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Anisotropic functionalization of gold nanoparticles assisted by surface plasmons

Researchers at the CEA-Iramis and their partners have locally grafted organic molecules onto gold nanoparticles, using two photopolymerization steps. This new flexible functionalization technique can be used for applications ranging from biosensing to photonics.

Published on 5 August 2020

Place gold beads (approximately 40 nanometers in diameter) on a silicon nitride blade and illuminate them from below with a visible laser: the electromagnetic waves will excite electronic oscillations (plasmons) within the nanoparticle through surface plasmon resonance. This causes electric charges to appear in the equatorial zone of the beads that are alternately positive on one side and negative on the other, according to each oscillation of the laser field.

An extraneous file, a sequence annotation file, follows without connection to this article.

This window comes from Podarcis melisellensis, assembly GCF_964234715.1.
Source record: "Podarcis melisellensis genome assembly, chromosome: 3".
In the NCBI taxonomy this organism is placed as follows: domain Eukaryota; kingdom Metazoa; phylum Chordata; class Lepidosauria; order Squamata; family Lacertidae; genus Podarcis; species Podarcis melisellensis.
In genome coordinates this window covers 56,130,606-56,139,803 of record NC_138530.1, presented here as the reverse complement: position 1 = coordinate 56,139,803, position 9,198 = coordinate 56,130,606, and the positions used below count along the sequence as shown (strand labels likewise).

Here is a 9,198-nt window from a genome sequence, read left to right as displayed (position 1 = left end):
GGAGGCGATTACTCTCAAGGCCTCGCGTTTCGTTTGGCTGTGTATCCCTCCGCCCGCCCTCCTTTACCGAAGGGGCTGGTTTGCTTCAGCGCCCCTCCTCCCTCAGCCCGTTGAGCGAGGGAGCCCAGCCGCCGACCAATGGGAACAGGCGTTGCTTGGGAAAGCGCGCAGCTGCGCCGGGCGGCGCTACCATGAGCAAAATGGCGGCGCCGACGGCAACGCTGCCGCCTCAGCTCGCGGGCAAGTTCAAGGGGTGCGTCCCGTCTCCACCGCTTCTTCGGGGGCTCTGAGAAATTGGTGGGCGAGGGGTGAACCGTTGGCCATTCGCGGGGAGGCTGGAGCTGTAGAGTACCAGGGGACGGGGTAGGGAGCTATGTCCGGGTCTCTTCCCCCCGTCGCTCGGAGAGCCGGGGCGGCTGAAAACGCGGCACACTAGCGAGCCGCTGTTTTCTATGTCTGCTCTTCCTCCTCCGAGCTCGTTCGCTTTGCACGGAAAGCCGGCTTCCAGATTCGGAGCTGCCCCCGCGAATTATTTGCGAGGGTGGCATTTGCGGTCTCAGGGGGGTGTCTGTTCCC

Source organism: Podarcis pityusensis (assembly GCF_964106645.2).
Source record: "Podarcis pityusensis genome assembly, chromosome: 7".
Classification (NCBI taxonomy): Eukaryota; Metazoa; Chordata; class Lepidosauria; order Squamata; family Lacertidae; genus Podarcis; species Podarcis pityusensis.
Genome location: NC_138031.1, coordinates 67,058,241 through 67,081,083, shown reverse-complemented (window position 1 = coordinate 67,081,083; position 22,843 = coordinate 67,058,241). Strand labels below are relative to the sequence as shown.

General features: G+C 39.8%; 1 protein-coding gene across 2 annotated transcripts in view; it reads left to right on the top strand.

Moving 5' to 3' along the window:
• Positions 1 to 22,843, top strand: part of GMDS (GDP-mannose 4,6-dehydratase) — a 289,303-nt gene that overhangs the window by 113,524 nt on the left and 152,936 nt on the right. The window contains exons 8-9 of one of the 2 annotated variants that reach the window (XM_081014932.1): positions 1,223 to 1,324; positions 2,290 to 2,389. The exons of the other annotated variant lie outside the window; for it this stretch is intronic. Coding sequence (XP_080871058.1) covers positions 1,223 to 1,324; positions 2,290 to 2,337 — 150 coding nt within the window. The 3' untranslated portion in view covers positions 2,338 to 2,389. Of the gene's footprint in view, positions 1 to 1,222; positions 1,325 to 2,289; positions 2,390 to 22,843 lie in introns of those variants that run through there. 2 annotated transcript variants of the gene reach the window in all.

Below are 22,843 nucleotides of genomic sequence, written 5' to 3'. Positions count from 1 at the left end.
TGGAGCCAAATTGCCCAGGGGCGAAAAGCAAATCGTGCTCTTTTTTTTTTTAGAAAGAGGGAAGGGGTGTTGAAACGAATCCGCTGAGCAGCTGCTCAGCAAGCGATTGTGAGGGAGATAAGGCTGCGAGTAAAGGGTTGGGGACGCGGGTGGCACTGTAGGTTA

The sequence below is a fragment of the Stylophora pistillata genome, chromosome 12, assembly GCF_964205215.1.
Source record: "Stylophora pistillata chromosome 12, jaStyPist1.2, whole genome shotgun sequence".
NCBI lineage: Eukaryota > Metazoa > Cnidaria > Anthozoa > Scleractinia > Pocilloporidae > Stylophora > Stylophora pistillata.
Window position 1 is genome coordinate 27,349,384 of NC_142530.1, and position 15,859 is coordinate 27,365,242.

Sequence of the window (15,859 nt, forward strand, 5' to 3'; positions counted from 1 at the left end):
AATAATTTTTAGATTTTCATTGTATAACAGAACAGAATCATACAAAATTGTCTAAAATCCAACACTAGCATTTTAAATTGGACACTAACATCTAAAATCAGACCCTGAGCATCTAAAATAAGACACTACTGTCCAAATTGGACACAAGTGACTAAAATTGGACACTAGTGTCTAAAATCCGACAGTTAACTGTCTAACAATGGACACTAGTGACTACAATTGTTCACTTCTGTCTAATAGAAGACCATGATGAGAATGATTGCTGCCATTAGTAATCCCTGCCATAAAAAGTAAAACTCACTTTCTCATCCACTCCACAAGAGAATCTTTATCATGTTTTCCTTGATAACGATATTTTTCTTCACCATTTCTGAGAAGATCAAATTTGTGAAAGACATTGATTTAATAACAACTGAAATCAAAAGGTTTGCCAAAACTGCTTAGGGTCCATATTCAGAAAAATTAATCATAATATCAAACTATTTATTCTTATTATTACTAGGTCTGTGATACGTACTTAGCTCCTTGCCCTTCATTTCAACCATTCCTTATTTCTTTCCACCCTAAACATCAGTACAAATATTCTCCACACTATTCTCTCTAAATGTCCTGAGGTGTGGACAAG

The researchers had the idea of using this phenomenon to finely control the photopolymerization grafting of organic molecules onto gold nanoparticles. The surface plasmons in fact enhance the electromagnetic field locally, "doping" the photopolymerization reactions. The spatial precision is exceptional since the distribution of the near optical field is not altered by diffraction. With an adequate tuning of the irradiation, it was possible to graft a polymer layer in an anisotropic way – only in the equatorial region of the nanoparticles – and to control its thickness (from one to two nanometers).

Moreover, they have shown that it is possible to repeat the operation with other monomers, using the first polymer layer as an anchor for the second layer. This two-step operation allows great flexibility in the choice of molecules and accessible functionalizations. An anisotropic coating based on fluorinated monomers could thus be deposited on gold nanoparticles, making them hydrophobic.

Future studies will consist in conferring other localized properties to the nanoparticles by varying the nature of the grafted monomers.

This work, which has been the subject of three recent articles in high-impact journals, was conducted in collaboration with the Mulhouse Materials Science Institute (CNRS-Université Haute-Alsace); the Light, Nanomaterials & Nanotechnologies Laboratory (CNRS-Université Technologique de Troyes); and the Institut de Chimie Radicalaire (CNRS-Aix Marseille University).

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